People who hold these convictions will quickly contradict themselves when you try to get clarification about why god doesn't have a litmus test on stealing,racial profiling, beating, rape, murder, waterboarding, war...but I digress!

Most of my readers are no doubt more sophisticated in seeing these things, but I really wanted to understand, because I have experienced it before and wanted to know how we respond as Catholic evangelists.

This gentleman has helped me to see something I never saw before. I finally see what's missing.
Real love.

Genuine love.

I doubt my answer really reflected the precious gift of Christ's love. There are no mortal words that could ever do it justice - but this was my reply:

It wouldn't be fair to the blessings God has brought to my life not to tell you that though I have had death, challenge and other storms through my life -- it has been actually, an extraordinarily happy one. My passion for Christ came totally from conversion - from rebellion to the truths of Christ Church to learning I had been hurting Christ and opening myself to the truth, the Sacraments, the Saints. I can't think of a time in my life that I would define as 'pain'. Maybe because "pain" is a word people use when they are trying to describe 'despair' - something I have have seldom - if ever - surrendered to.

My struggle to live a virtuous life is totally borne out of love. Like one would love a lover and not want to hurt them. Like one loves their children and devotes their whole being to not hurting them. So is my devotion to Christ - even more so - driven by deeply loving Him, wanting to offer Him my best.

As one would sacrifice personal things we want to give to our children because of love, this is what drives people who are living to purify themselves by staying away from sin. It is the highest fiat one can give to Christ - to reserve His Body, Blood, Soul and Divinity in an immortal soul that is pure and full of sanctifying grace.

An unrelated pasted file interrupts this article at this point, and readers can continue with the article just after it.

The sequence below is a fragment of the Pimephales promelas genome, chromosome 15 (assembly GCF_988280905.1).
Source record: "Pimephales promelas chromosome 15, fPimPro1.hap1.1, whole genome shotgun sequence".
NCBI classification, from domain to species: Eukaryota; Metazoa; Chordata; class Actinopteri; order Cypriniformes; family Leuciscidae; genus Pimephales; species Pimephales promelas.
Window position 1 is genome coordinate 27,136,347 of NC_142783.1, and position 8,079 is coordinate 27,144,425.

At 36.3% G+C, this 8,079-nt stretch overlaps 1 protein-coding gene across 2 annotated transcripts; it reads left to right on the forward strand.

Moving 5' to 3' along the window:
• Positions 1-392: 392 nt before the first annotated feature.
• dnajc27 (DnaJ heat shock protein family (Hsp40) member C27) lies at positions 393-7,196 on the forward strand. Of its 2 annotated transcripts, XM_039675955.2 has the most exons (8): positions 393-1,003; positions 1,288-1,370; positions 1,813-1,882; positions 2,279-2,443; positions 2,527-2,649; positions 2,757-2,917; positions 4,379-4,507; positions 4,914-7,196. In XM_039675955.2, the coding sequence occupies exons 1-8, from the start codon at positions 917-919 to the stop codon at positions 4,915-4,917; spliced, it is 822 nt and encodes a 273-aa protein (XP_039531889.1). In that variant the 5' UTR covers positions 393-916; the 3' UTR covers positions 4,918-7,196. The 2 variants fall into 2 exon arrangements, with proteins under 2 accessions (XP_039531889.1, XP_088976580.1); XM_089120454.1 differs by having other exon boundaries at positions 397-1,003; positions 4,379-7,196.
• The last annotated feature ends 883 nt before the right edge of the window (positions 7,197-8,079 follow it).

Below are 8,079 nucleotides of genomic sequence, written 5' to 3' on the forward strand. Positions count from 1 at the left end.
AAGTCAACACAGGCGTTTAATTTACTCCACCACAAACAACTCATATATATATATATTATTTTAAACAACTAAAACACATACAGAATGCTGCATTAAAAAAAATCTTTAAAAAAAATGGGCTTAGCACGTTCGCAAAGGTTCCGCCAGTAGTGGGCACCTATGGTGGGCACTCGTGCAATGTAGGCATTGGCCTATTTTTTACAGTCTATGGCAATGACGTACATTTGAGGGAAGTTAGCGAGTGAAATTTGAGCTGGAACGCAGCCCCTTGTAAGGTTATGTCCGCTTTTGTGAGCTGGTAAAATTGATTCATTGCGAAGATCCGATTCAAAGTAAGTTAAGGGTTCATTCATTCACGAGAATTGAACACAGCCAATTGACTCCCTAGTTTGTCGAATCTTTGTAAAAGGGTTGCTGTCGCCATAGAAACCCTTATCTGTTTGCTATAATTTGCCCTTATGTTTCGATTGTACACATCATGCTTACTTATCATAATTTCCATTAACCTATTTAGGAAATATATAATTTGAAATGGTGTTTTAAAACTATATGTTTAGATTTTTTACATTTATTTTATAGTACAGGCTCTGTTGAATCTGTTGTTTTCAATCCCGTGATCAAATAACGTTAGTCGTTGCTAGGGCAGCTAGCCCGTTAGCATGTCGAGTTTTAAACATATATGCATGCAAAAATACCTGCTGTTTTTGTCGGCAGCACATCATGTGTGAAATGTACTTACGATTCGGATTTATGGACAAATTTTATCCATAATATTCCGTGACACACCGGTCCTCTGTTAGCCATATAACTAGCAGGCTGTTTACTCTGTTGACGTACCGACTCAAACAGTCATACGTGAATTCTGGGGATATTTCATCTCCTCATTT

Fr. McCloskey quote from Fr. Newman on the spirit of the antichrist says it much better than I:

An attempt to supersede Religion altogether, as far as it is external or objective, as far as it is displayed in ordinances, or can be expressed by written words — to confine it to our inward feelings, and thus, considering how variable, how evanescent our feelings are, an attempt, in fact, to destroy Religion? Surely, there is at this day a confederacy of evil, marshalling its hosts from all parts of the world, organizing itself, taking its measures, enclosing the Church of Christ as in a net, and preparing the way for a general Apostasy from it. Whether this very Apostasy is to give birth to Antichrist, or whether he is still to be delayed, as he has already been delayed so long, we cannot know; but at any rate this Apostasy, and all its tokens and instruments, are of the Evil One, and savior of death… He promises you illumination, he offers you knowledge, science, philosophy, enlargement of mind. He scoffs at times gone by; he scoffs at every institution that reveres them. He prompts you what to say, and then listens to you, and praises you, and encourages you. He bids you mount aloft. He shows you how to become as gods. Then he laughs and jokes with you, and gets intimate with you; he takes your hand, and gets his fingers between yours, and grasps them, and then you are his.